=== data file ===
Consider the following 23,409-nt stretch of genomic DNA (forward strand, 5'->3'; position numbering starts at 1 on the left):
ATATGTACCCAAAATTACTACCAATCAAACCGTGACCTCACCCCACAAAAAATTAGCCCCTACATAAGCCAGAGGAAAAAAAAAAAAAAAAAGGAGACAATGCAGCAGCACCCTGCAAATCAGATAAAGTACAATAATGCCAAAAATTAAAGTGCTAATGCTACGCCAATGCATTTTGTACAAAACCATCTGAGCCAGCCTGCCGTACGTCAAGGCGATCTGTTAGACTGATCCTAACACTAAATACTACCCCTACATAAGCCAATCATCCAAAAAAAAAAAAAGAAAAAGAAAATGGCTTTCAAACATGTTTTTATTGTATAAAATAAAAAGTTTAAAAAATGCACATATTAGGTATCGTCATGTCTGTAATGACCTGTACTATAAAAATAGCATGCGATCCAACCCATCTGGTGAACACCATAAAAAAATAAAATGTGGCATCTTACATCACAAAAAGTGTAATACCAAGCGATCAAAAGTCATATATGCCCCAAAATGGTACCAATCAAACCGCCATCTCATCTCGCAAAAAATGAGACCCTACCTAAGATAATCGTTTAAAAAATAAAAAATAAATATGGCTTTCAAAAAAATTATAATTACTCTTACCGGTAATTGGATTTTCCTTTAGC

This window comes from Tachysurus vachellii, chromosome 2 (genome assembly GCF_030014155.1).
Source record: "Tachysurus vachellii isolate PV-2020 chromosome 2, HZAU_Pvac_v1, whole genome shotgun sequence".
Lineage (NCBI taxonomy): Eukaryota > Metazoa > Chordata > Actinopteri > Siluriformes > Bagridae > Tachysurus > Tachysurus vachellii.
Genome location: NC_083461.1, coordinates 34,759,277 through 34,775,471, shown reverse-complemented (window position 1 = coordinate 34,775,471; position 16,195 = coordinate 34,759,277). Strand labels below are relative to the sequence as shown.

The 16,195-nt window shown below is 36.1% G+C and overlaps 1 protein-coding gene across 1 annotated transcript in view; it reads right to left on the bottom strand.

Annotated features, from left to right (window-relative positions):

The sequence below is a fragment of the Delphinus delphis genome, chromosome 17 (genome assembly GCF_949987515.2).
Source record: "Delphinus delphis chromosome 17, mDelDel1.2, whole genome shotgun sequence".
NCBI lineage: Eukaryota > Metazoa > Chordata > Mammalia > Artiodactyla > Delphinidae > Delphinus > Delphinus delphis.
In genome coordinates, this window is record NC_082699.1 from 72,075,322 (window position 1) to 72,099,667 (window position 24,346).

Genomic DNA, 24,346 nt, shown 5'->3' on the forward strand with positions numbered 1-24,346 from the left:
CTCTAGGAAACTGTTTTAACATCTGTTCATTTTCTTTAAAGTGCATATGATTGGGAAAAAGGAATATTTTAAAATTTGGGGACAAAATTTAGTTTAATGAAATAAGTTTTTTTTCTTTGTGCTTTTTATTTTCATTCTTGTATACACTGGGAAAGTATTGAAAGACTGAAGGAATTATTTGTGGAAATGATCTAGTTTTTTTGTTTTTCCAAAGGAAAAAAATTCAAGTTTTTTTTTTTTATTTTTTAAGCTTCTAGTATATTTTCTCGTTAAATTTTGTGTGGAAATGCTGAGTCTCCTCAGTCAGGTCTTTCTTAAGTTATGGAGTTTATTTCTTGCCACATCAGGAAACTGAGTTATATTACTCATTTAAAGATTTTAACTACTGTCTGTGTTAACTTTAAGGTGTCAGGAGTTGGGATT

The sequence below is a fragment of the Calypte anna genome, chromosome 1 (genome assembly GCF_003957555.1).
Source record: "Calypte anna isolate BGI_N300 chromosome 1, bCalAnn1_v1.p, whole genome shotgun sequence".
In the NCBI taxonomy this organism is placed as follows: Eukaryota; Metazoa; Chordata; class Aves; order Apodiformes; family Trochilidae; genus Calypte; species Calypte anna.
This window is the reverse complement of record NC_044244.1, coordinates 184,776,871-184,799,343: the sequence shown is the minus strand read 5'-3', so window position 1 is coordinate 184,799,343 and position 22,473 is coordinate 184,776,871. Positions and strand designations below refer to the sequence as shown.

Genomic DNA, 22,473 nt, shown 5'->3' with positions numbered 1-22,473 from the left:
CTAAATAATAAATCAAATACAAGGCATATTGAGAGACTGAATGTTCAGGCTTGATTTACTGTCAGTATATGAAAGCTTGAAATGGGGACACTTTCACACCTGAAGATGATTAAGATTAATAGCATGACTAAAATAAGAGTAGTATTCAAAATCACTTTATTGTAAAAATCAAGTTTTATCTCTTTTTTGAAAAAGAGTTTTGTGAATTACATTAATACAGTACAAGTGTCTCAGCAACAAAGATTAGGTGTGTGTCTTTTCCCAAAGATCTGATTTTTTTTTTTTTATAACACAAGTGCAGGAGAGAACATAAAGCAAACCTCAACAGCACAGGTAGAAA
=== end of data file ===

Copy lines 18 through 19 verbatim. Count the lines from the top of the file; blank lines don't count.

This window is the reverse complement of record NC_044244.1, coordinates 184,776,871-184,799,343: the sequence shown is the minus strand read 5'-3', so window position 1 is coordinate 184,799,343 and position 22,473 is coordinate 184,776,871. Positions and strand designations below refer to the sequence as shown.

Genomic DNA, 22,473 nt, shown 5'->3' with positions numbered 1-22,473 from the left: